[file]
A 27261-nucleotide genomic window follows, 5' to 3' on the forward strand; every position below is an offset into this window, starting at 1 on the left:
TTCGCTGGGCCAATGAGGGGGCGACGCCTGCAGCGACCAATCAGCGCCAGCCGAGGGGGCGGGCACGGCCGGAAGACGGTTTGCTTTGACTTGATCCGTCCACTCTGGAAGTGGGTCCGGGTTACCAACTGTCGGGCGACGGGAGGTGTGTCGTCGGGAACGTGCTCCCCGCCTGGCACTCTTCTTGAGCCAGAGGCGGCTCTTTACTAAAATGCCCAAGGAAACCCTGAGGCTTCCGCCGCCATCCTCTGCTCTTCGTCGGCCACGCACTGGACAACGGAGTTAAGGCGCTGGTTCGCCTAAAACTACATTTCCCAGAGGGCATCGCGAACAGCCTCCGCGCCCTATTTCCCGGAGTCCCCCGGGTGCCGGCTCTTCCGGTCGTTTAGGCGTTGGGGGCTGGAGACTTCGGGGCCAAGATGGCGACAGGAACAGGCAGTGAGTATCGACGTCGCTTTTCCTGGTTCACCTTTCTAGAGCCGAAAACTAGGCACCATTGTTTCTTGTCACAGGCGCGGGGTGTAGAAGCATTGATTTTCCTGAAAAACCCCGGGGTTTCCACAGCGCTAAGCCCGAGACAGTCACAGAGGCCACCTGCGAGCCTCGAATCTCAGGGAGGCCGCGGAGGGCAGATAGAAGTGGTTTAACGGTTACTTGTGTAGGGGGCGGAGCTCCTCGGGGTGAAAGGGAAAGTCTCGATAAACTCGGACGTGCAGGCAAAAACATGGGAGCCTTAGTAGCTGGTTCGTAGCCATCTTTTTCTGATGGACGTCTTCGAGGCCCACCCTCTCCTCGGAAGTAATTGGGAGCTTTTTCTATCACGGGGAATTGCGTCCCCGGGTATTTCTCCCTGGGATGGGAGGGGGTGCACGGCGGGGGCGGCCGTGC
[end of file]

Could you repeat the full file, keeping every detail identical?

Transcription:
A 27261-nucleotide genomic window follows, 5' to 3' on the forward strand; every position below is an offset into this window, starting at 1 on the left:
TTCGCTGGGCCAATGAGGGGGCGACGCCTGCAGCGACCAATCAGCGCCAGCCGAGGGGGCGGGCACGGCCGGAAGACGGTTTGCTTTGACTTGATCCGTCCACTCTGGAAGTGGGTCCGGGTTACCAACTGTCGGGCGACGGGAGGTGTGTCGTCGGGAACGTGCTCCCCGCCTGGCACTCTTCTTGAGCCAGAGGCGGCTCTTTACTAAAATGCCCAAGGAAACCCTGAGGCTTCCGCCGCCATCCTCTGCTCTTCGTCGGCCACGCACTGGACAACGGAGTTAAGGCGCTGGTTCGCCTAAAACTACATTTCCCAGAGGGCATCGCGAACAGCCTCCGCGCCCTATTTCCCGGAGTCCCCCGGGTGCCGGCTCTTCCGGTCGTTTAGGCGTTGGGGGCTGGAGACTTCGGGGCCAAGATGGCGACAGGAACAGGCAGTGAGTATCGACGTCGCTTTTCCTGGTTCACCTTTCTAGAGCCGAAAACTAGGCACCATTGTTTCTTGTCACAGGCGCGGGGTGTAGAAGCATTGATTTTCCTGAAAAACCCCGGGGTTTCCACAGCGCTAAGCCCGAGACAGTCACAGAGGCCACCTGCGAGCCTCGAATCTCAGGGAGGCCGCGGAGGGCAGATAGAAGTGGTTTAACGGTTACTTGTGTAGGGGGCGGAGCTCCTCGGGGTGAAAGGGAAAGTCTCGATAAACTCGGACGTGCAGGCAAAAACATGGGAGCCTTAGTAGCTGGTTCGTAGCCATCTTTTTCTGATGGACGTCTTCGAGGCCCACCCTCTCCTCGGAAGTAATTGGGAGCTTTTTCTATCACGGGGAATTGCGTCCCCGGGTATTTCTCCCTGGGATGGGAGGGGGTGCACGGCGGGGGCGGCCGTGC